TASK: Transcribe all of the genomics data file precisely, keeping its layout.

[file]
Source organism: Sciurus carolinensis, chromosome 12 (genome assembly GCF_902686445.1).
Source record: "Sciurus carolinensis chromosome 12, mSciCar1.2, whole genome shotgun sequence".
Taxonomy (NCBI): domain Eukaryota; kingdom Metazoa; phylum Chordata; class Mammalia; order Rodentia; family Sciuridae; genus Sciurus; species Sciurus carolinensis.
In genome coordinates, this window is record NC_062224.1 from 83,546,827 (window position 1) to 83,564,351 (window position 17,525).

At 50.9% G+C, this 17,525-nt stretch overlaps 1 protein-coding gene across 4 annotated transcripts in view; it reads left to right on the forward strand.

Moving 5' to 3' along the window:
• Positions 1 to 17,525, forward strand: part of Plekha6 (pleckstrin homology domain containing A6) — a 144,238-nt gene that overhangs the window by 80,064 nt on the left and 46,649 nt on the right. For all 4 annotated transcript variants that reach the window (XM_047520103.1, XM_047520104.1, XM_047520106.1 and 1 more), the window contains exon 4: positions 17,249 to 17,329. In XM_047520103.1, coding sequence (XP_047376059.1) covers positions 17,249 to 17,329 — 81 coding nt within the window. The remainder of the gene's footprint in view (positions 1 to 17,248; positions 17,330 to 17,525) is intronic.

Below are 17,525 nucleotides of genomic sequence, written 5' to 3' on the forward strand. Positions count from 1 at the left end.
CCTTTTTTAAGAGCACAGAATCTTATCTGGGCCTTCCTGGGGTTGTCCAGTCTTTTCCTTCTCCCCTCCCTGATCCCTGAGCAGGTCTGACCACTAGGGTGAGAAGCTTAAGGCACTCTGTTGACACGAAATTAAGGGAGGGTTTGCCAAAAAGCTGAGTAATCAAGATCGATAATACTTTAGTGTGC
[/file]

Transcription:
Source organism: Sciurus carolinensis, chromosome 12 (genome assembly GCF_902686445.1).
Source record: "Sciurus carolinensis chromosome 12, mSciCar1.2, whole genome shotgun sequence".
Taxonomy (NCBI): domain Eukaryota; kingdom Metazoa; phylum Chordata; class Mammalia; order Rodentia; family Sciuridae; genus Sciurus; species Sciurus carolinensis.
In genome coordinates, this window is record NC_062224.1 from 83,546,827 (window position 1) to 83,564,351 (window position 17,525).

At 50.9% G+C, this 17,525-nt stretch overlaps 1 protein-coding gene across 4 annotated transcripts in view; it reads left to right on the forward strand.

Moving 5' to 3' along the window:
• Positions 1 to 17,525, forward strand: part of Plekha6 (pleckstrin homology domain containing A6) — a 144,238-nt gene that overhangs the window by 80,064 nt on the left and 46,649 nt on the right. For all 4 annotated transcript variants that reach the window (XM_047520103.1, XM_047520104.1, XM_047520106.1 and 1 more), the window contains exon 4: positions 17,249 to 17,329. In XM_047520103.1, coding sequence (XP_047376059.1) covers positions 17,249 to 17,329 — 81 coding nt within the window. The remainder of the gene's footprint in view (positions 1 to 17,248; positions 17,330 to 17,525) is intronic.

Below are 17,525 nucleotides of genomic sequence, written 5' to 3' on the forward strand. Positions count from 1 at the left end.
CCTTTTTTAAGAGCACAGAATCTTATCTGGGCCTTCCTGGGGTTGTCCAGTCTTTTCCTTCTCCCCTCCCTGATCCCTGAGCAGGTCTGACCACTAGGGTGAGAAGCTTAAGGCACTCTGTTGACACGAAATTAAGGGAGGGTTTGCCAAAAAGCTGAGTAATCAAGATCGATAATACTTTAGTGTGC